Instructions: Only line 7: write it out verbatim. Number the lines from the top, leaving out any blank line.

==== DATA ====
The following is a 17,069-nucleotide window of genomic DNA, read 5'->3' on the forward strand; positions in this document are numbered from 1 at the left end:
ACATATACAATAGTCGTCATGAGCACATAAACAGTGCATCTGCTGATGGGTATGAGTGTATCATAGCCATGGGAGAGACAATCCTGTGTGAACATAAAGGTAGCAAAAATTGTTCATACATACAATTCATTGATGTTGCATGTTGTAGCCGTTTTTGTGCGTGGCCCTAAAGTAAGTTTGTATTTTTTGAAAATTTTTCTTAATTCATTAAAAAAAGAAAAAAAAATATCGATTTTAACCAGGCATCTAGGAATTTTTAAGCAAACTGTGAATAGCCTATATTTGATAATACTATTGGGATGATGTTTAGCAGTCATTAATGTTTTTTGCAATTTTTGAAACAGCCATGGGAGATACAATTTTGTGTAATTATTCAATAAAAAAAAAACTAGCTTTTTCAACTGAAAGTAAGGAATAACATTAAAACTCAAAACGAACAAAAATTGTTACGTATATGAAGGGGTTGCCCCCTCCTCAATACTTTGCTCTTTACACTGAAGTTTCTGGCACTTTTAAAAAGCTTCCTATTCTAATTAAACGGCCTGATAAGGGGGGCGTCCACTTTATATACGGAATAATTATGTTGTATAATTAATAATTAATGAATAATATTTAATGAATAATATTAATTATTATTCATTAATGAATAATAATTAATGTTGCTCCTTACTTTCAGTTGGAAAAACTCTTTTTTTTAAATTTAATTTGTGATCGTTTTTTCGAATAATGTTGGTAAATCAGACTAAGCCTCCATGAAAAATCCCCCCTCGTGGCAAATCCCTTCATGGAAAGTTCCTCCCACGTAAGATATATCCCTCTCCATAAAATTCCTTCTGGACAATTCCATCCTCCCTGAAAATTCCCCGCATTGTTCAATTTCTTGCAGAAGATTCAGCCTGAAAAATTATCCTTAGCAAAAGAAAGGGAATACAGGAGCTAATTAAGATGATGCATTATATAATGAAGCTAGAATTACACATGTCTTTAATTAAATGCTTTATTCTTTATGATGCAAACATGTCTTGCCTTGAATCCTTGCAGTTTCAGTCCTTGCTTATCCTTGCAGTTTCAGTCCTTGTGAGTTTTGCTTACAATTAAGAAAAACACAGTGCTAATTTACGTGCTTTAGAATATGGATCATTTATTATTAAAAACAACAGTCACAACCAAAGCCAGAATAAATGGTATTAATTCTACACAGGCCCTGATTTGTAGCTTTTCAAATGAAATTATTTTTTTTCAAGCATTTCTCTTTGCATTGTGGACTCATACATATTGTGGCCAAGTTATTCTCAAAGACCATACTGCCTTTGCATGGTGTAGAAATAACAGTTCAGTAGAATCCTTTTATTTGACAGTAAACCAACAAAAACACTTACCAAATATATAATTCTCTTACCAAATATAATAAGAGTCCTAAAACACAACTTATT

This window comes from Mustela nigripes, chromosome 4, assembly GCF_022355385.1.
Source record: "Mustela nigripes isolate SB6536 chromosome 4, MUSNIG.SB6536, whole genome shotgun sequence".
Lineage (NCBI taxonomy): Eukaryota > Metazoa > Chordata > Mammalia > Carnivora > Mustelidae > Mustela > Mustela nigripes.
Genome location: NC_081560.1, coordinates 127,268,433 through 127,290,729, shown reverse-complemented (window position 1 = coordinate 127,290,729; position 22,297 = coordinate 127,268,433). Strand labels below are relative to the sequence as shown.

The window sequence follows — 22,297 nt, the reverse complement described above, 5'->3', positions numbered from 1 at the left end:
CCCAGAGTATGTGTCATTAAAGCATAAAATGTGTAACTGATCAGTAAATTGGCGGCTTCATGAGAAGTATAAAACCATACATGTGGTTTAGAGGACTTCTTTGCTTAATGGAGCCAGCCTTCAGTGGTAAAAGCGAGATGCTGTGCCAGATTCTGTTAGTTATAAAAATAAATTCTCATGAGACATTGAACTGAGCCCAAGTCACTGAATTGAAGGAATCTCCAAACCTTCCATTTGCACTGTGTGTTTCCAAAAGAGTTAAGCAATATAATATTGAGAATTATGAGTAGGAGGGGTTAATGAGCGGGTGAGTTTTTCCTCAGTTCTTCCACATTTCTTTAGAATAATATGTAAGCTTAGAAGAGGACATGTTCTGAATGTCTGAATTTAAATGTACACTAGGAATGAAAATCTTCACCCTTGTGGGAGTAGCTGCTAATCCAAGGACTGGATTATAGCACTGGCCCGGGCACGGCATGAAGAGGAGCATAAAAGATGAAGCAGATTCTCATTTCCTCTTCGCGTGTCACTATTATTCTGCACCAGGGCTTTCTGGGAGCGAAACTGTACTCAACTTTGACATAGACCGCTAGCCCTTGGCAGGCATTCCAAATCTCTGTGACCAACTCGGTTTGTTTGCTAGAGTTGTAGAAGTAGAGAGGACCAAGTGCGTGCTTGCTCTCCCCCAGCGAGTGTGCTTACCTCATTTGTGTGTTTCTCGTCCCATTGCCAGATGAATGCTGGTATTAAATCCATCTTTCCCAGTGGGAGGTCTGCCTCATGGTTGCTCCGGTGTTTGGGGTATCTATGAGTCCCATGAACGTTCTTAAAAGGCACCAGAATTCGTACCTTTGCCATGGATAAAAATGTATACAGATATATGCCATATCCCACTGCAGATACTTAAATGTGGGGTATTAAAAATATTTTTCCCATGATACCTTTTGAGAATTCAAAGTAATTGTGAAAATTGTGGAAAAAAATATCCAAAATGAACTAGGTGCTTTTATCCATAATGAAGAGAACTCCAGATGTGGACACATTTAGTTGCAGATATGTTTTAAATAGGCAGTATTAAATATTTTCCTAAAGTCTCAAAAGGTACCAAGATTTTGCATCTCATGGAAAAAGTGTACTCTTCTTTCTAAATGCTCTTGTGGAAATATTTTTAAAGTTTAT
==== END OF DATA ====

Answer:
The window sequence follows — 22,297 nt, the reverse complement described above, 5'->3', positions numbered from 1 at the left end: